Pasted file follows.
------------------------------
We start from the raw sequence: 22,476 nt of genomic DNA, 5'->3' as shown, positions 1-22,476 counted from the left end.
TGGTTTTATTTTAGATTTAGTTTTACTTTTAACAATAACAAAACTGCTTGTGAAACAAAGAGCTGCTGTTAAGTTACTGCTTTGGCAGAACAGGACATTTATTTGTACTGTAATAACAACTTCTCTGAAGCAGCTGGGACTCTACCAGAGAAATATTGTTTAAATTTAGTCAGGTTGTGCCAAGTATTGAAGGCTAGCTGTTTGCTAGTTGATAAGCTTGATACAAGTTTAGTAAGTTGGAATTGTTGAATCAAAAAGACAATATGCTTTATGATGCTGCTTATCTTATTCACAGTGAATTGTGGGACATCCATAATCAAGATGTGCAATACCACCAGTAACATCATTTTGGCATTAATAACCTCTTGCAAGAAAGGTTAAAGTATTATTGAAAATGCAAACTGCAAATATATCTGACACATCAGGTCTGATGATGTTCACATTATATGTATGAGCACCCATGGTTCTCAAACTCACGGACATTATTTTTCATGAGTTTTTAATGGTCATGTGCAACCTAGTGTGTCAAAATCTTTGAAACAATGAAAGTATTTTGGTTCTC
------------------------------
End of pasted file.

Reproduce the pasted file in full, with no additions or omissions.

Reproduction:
We start from the raw sequence: 22,476 nt of genomic DNA, 5'->3' as shown, positions 1-22,476 counted from the left end.
TGGTTTTATTTTAGATTTAGTTTTACTTTTAACAATAACAAAACTGCTTGTGAAACAAAGAGCTGCTGTTAAGTTACTGCTTTGGCAGAACAGGACATTTATTTGTACTGTAATAACAACTTCTCTGAAGCAGCTGGGACTCTACCAGAGAAATATTGTTTAAATTTAGTCAGGTTGTGCCAAGTATTGAAGGCTAGCTGTTTGCTAGTTGATAAGCTTGATACAAGTTTAGTAAGTTGGAATTGTTGAATCAAAAAGACAATATGCTTTATGATGCTGCTTATCTTATTCACAGTGAATTGTGGGACATCCATAATCAAGATGTGCAATACCACCAGTAACATCATTTTGGCATTAATAACCTCTTGCAAGAAAGGTTAAAGTATTATTGAAAATGCAAACTGCAAATATATCTGACACATCAGGTCTGATGATGTTCACATTATATGTATGAGCACCCATGGTTCTCAAACTCACGGACATTATTTTTCATGAGTTTTTAATGGTCATGTGCAACCTAGTGTGTCAAAATCTTTGAAACAATGAAAGTATTTTGGTTCTC